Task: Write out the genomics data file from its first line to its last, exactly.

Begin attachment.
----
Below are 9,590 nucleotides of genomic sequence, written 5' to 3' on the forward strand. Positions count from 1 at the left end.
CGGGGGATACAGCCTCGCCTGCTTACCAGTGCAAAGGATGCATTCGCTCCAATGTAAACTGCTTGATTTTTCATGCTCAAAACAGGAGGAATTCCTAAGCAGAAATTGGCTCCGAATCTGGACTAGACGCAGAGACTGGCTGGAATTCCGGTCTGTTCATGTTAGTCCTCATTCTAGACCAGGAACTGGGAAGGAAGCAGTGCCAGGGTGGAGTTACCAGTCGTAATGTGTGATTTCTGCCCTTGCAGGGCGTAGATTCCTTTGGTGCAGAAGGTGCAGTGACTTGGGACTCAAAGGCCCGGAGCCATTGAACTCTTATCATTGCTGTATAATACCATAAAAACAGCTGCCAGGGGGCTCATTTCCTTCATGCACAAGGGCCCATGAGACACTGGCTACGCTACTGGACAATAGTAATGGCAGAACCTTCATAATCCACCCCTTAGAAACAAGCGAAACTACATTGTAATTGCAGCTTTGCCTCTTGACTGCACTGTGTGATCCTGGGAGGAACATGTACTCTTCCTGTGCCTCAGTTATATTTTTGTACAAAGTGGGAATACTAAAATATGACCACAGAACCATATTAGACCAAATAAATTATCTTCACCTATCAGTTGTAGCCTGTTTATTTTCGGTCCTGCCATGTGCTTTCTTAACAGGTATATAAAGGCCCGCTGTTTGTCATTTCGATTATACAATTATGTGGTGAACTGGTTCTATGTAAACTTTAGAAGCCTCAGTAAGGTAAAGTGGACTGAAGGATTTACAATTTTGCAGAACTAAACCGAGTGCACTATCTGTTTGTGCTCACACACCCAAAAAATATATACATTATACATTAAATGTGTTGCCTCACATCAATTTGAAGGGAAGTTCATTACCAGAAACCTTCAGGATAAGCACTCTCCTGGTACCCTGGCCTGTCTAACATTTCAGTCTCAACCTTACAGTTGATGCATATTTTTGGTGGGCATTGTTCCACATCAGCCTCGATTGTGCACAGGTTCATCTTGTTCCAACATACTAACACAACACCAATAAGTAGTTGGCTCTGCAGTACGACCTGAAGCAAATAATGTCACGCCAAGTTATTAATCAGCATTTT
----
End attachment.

Below are 9,590 nucleotides of genomic sequence, written 5' to 3' on the forward strand. Positions count from 1 at the left end.
CGGGGGATACAGCCTCGCCTGCTTACCAGTGCAAAGGATGCATTCGCTCCAATGTAAACTGCTTGATTTTTCATGCTCAAAACAGGAGGAATTCCTAAGCAGAAATTGGCTCCGAATCTGGACTAGACGCAGAGACTGGCTGGAATTCCGGTCTGTTCATGTTAGTCCTCATTCTAGACCAGGAACTGGGAAGGAAGCAGTGCCAGGGTGGAGTTACCAGTCGTAATGTGTGATTTCTGCCCTTGCAGGGCGTAGATTCCTTTGGTGCAGAAGGTGCAGTGACTTGGGACTCAAAGGCCCGGAGCCATTGAACTCTTATCATTGCTGTATAATACCATAAAAACAGCTGCCAGGGGGCTCATTTCCTTCATGCACAAGGGCCCATGAGACACTGGCTACGCTACTGGACAATAGTAATGGCAGAACCTTCATAATCCACCCCTTAGAAACAAGCGAAACTACATTGTAATTGCAGCTTTGCCTCTTGACTGCACTGTGTGATCCTGGGAGGAACATGTACTCTTCCTGTGCCTCAGTTATATTTTTGTACAAAGTGGGAATACTAAAATATGACCACAGAACCATATTAGACCAAATAAATTATCTTCACCTATCAGTTGTAGCCTGTTTATTTTCGGTCCTGCCATGTGCTTTCTTAACAGGTATATAAAGGCCCGCTGTTTGTCATTTCGATTATACAATTATGTGGTGAACTGGTTCTATGTAAACTTTAGAAGCCTCAGTAAGGTAAAGTGGACTGAAGGATTTACAATTTTGCAGAACTAAACCGAGTGCACTATCTGTTTGTGCTCACACACCCAAAAAATATATACATTATACATTAAATGTGTTGCCTCACATCAATTTGAAGGGAAGTTCATTACCAGAAACCTTCAGGATAAGCACTCTCCTGGTACCCTGGCCTGTCTAACATTTCAGTCTCAACCTTACAGTTGATGCATATTTTTGGTGGGCATTGTTCCACATCAGCCTCGATTGTGCACAGGTTCATCTTGTTCCAACATACTAACACAACACCAATAAGTAGTTGGCTCTGCAGTACGACCTGAAGCAAATAATGTCACGCCAAGTTATTAATCAGCATTTT